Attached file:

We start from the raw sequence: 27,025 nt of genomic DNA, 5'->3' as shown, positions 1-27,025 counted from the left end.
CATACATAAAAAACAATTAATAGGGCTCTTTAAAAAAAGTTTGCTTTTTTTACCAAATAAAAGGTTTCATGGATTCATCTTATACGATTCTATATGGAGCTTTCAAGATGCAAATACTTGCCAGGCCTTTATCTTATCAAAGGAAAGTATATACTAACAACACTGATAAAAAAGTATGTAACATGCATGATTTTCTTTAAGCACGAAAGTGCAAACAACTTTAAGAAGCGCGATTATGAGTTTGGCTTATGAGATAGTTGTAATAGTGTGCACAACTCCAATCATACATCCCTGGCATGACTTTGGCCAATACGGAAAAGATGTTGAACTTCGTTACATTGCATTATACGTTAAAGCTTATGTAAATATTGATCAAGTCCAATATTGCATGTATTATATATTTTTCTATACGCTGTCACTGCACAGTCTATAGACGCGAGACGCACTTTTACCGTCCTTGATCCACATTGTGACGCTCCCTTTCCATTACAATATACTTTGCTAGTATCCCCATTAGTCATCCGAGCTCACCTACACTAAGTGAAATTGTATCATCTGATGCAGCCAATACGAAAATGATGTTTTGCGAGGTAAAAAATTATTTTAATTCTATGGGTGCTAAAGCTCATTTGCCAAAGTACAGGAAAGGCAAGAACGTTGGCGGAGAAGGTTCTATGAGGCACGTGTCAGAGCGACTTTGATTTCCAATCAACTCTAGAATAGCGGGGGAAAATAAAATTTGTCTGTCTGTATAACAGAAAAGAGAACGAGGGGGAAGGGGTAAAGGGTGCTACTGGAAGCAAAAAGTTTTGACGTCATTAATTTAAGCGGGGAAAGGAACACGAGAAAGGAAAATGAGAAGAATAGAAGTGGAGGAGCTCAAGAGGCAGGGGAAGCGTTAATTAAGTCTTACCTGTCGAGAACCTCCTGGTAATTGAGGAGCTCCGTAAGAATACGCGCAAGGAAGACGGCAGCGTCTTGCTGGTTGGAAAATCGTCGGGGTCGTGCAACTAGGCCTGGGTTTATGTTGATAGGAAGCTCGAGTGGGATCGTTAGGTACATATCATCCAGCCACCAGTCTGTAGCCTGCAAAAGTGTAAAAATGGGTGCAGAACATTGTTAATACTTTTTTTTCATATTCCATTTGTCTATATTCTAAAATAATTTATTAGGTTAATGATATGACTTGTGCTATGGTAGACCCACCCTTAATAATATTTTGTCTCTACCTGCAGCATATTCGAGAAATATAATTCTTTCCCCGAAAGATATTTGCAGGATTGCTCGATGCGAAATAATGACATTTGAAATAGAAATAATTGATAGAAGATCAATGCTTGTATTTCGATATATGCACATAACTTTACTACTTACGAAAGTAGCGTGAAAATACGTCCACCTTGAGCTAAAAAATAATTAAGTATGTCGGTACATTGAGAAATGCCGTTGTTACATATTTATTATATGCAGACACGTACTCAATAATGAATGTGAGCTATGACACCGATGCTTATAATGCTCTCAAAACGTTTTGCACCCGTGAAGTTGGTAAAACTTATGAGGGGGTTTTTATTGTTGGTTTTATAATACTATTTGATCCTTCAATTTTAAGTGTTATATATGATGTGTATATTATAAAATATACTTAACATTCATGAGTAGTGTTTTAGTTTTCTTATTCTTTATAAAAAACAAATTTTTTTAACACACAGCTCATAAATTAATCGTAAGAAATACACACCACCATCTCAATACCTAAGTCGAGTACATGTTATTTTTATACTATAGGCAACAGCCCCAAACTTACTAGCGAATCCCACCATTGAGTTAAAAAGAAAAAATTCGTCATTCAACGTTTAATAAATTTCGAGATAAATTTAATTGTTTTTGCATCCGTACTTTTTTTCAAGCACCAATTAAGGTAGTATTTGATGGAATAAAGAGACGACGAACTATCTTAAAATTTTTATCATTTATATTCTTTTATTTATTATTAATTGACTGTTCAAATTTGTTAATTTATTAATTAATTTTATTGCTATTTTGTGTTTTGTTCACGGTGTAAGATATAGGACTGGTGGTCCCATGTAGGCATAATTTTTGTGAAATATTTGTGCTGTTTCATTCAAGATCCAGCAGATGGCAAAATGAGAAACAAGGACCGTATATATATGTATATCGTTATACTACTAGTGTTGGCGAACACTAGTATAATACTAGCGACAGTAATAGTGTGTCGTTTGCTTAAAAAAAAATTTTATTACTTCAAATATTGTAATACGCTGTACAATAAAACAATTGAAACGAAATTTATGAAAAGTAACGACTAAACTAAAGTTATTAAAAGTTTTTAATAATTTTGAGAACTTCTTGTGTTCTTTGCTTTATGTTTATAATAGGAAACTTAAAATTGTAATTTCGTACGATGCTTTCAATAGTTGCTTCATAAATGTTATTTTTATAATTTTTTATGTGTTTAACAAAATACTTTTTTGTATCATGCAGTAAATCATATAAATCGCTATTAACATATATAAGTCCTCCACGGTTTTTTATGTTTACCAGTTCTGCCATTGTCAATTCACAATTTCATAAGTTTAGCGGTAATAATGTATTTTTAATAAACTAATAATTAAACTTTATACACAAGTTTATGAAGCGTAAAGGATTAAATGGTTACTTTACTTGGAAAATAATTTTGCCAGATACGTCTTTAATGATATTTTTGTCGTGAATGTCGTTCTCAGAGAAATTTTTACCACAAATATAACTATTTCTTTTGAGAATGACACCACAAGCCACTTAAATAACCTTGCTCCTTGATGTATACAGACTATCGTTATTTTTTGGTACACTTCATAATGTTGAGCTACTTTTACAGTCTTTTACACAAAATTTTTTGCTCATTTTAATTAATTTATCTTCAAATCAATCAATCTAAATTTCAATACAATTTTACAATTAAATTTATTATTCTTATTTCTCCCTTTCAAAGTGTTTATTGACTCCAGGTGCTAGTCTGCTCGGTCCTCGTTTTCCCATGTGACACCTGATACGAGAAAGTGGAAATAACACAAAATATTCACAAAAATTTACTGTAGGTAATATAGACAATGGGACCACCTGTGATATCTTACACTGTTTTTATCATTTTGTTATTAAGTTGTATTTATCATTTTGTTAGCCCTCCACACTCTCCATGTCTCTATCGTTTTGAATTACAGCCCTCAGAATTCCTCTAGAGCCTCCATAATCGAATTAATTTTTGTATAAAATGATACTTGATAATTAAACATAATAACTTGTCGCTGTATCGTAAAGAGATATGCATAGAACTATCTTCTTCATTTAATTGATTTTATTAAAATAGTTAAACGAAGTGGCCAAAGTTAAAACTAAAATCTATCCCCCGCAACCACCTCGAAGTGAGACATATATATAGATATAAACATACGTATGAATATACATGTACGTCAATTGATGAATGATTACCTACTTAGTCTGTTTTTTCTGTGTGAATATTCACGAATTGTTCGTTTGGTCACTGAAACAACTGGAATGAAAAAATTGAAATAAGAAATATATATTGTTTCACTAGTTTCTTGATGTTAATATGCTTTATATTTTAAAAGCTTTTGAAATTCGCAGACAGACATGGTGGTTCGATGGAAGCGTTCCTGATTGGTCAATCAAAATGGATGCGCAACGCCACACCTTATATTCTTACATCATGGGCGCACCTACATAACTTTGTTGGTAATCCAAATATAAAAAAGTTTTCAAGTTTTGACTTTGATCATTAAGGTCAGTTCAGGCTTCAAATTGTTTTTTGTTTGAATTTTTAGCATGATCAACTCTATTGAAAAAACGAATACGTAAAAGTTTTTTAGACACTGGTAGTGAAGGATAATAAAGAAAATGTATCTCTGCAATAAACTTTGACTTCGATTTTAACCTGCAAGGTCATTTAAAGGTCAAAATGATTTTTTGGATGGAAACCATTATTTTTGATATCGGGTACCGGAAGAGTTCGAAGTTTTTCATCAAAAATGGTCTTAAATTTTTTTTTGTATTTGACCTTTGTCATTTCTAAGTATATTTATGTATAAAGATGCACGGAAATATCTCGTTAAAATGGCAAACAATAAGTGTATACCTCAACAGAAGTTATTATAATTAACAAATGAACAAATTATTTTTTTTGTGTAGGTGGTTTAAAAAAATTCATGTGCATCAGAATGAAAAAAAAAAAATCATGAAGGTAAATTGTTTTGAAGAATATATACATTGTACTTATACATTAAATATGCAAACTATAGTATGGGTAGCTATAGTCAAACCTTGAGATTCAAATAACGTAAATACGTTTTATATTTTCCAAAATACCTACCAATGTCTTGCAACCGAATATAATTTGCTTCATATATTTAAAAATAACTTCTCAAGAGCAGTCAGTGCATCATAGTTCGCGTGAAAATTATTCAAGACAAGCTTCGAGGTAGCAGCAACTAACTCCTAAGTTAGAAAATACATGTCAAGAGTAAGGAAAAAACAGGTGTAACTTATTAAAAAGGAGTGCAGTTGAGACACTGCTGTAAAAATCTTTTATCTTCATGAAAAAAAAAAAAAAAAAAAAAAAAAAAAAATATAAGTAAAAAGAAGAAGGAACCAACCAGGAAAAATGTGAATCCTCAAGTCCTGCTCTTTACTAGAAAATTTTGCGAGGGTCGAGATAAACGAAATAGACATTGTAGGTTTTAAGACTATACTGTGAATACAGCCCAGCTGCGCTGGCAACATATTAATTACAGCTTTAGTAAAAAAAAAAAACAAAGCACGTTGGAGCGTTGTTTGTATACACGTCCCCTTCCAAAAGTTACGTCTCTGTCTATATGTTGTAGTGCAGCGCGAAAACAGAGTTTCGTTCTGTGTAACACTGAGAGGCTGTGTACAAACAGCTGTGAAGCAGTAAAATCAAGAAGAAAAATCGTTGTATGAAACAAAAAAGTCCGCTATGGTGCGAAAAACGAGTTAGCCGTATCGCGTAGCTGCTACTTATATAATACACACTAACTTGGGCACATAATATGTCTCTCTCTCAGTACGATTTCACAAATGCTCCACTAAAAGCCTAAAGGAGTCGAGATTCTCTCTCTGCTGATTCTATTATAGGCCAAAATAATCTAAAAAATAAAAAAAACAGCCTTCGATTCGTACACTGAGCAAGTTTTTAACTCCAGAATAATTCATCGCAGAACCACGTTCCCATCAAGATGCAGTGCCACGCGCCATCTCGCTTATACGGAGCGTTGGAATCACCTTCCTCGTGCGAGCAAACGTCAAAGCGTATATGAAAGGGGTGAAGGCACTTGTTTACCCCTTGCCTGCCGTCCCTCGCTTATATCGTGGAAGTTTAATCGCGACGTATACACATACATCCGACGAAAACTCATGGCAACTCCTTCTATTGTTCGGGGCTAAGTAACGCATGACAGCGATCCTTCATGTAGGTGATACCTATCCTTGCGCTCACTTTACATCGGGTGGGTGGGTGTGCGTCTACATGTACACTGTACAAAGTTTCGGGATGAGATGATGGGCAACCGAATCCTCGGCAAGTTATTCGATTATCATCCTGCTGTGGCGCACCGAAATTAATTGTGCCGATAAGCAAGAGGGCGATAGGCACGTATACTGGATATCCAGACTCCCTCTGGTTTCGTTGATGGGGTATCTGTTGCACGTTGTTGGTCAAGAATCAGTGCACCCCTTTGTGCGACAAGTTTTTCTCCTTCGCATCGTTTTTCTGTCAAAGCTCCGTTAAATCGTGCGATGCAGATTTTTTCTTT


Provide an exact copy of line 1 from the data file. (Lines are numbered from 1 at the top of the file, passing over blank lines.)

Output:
We start from the raw sequence: 27,025 nt of genomic DNA, 5'->3' as shown, positions 1-27,025 counted from the left end.